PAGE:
The Moskit

As The Frigid fingers of the Cold War gripped the world, The Soviet Union raced to grow its Arsenal of destruction. The United States and Europe rushed to assemble their own Armory to deter the likelihood of an enemy attack.

Soon almost every Warhead and launching system could fire nuclear weapons and conventional ammunition, drawing the world closer to a nuclear war.

During this time, the Soviets constructed A particularly Dreadful nuclear-capable cruise missile that NATO would designate as sunburn.

Concocted as an anti-ship missile, the supersonic Ramjet-powered projectile was a fearsome Seabourn weapon capable of obliterating entire enemy fleets.

By combining a sea-skinning flight pattern with Mach 3 speeds, the Soviet Warhead was virtually immune to interception, something that seriously Alarmed the powers of NATO.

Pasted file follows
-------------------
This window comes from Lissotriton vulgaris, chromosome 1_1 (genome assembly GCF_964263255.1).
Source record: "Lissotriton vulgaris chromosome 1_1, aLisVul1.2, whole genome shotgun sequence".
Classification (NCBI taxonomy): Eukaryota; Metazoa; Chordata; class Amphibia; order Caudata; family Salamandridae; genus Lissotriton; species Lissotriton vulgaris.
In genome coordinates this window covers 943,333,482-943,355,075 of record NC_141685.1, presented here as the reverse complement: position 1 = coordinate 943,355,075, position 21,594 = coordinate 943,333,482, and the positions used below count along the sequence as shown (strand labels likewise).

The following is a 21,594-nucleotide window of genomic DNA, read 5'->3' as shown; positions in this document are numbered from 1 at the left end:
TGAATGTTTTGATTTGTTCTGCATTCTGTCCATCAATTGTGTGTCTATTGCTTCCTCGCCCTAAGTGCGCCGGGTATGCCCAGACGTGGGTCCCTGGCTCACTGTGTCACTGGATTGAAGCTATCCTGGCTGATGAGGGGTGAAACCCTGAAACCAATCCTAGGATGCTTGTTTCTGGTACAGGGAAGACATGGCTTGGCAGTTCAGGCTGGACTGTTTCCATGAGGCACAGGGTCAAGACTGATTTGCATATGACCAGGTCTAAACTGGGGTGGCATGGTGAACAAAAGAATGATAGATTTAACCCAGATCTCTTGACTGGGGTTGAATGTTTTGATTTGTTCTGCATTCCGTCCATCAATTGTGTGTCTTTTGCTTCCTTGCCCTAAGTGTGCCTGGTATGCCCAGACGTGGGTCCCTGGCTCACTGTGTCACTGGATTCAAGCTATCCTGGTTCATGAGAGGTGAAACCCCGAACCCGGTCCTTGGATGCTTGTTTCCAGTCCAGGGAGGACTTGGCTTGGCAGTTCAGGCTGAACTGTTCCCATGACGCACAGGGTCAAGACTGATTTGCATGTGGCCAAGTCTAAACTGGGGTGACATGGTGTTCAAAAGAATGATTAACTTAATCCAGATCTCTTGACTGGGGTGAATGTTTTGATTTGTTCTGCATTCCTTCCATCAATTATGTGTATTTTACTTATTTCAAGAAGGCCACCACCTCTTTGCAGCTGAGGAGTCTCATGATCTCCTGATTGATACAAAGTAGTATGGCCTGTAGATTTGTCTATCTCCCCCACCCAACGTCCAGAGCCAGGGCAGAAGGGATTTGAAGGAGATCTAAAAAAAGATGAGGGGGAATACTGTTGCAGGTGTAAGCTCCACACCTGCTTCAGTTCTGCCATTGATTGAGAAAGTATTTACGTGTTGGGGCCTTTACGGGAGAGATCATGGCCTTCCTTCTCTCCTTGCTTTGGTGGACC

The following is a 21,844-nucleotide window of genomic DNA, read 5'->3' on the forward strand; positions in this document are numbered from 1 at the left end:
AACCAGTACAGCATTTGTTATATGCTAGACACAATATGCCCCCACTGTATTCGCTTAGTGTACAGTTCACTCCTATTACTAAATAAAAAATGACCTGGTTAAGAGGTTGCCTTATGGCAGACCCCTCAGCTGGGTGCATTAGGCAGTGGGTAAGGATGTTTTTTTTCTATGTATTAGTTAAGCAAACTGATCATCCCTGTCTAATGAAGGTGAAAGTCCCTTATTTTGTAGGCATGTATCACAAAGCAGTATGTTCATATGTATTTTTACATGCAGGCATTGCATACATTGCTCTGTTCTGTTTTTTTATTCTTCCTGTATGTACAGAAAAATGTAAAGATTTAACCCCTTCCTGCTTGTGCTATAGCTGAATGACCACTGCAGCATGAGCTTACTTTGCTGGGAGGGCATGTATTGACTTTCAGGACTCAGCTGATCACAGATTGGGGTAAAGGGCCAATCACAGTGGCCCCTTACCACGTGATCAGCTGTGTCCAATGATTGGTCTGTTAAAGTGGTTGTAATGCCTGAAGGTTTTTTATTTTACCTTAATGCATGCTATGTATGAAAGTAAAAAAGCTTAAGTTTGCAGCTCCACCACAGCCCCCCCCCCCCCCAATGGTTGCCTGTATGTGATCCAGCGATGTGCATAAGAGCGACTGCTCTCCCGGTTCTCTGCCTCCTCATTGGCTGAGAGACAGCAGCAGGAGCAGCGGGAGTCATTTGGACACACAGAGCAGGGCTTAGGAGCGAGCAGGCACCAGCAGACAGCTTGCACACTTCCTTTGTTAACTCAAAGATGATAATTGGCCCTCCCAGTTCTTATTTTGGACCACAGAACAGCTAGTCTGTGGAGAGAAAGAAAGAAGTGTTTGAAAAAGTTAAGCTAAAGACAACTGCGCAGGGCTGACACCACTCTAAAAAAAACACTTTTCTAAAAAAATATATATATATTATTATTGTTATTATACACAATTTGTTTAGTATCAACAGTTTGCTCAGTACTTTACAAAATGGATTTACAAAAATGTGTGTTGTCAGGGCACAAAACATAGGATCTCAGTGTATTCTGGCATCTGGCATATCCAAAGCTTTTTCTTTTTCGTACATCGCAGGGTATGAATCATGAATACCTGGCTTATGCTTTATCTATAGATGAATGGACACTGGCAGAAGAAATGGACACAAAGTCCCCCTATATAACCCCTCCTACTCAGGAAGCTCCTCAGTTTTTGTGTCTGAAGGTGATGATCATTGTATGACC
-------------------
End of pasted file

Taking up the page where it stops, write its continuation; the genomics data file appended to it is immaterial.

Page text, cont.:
But as the world-threatening technology was deployed for the first time, it would be suddenly challenged by the NATO allies and by the Soviet Union itself.

Birth of The Moskit

It was the 1970s, and the hands of the Doomsday Clock continued to draw ever closer to midnight. Across both sides of the Iron Curtain, the world’s superpower is prepared for almost any Warfare scenario imaginable, building terrifying weapons for every situation.

For one, the Soviet Union was concerned with a possible NATO amphibious Invasion through the Baltic or Black Seas, prompting them to design a new groundbreaking anti-ship missile capable of Defending Soviet lands and Overpowering the U.S Harpoon missile.